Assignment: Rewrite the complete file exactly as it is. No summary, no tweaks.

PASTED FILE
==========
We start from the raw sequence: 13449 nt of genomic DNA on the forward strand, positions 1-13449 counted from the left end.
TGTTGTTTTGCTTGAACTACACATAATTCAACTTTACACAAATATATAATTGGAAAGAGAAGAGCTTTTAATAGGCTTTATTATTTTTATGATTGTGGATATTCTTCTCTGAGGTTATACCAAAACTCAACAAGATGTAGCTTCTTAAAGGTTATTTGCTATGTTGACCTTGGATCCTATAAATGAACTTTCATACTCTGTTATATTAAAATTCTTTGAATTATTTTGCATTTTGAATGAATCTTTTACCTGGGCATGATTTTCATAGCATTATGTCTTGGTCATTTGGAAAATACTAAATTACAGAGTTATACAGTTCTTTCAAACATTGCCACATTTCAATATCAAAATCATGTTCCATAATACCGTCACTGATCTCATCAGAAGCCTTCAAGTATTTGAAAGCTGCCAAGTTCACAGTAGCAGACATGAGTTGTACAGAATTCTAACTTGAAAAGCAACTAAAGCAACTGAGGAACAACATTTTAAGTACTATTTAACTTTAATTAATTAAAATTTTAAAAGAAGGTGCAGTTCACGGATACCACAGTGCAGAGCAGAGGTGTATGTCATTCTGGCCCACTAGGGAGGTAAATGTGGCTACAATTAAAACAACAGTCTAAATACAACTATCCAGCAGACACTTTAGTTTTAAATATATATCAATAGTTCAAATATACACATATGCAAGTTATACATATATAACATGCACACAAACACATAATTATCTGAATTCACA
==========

We start from the raw sequence: 13449 nt of genomic DNA on the forward strand, positions 1-13449 counted from the left end.
TGTTGTTTTGCTTGAACTACACATAATTCAACTTTACACAAATATATAATTGGAAAGAGAAGAGCTTTTAATAGGCTTTATTATTTTTATGATTGTGGATATTCTTCTCTGAGGTTATACCAAAACTCAACAAGATGTAGCTTCTTAAAGGTTATTTGCTATGTTGACCTTGGATCCTATAAATGAACTTTCATACTCTGTTATATTAAAATTCTTTGAATTATTTTGCATTTTGAATGAATCTTTTACCTGGGCATGATTTTCATAGCATTATGTCTTGGTCATTTGGAAAATACTAAATTACAGAGTTATACAGTTCTTTCAAACATTGCCACATTTCAATATCAAAATCATGTTCCATAATACCGTCACTGATCTCATCAGAAGCCTTCAAGTATTTGAAAGCTGCCAAGTTCACAGTAGCAGACATGAGTTGTACAGAATTCTAACTTGAAAAGCAACTAAAGCAACTGAGGAACAACATTTTAAGTACTATTTAACTTTAATTAATTAAAATTTTAAAAGAAGGTGCAGTTCACGGATACCACAGTGCAGAGCAGAGGTGTATGTCATTCTGGCCCACTAGGGAGGTAAATGTGGCTACAATTAAAACAACAGTCTAAATACAACTATCCAGCAGACACTTTAGTTTTAAATATATATCAATAGTTCAAATATACACATATGCAAGTTATACATATATAACATGCACACAAACACATAATTATCTGAATTCACA